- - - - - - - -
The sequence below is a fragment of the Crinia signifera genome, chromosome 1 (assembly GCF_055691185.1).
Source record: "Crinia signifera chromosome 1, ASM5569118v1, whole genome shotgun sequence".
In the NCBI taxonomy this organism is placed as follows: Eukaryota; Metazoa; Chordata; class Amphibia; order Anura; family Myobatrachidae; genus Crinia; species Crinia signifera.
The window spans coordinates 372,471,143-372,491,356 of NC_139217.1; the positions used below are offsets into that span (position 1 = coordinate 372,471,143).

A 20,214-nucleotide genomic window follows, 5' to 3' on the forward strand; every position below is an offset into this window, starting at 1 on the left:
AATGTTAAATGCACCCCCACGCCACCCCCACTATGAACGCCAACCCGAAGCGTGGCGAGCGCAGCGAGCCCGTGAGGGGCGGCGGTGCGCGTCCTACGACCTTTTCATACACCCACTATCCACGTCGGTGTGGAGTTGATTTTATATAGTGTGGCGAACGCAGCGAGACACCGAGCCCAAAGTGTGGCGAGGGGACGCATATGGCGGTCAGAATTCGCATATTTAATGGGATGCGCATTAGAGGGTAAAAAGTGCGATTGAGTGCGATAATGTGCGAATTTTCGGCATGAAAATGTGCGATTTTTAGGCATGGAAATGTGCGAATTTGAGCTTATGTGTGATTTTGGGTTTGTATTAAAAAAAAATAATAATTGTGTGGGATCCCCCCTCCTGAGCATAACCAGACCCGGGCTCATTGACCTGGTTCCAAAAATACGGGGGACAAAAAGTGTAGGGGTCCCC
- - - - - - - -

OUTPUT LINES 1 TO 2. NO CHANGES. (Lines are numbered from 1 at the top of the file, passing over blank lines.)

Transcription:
The sequence below is a fragment of the Crinia signifera genome, chromosome 1 (assembly GCF_055691185.1).
Source record: "Crinia signifera chromosome 1, ASM5569118v1, whole genome shotgun sequence".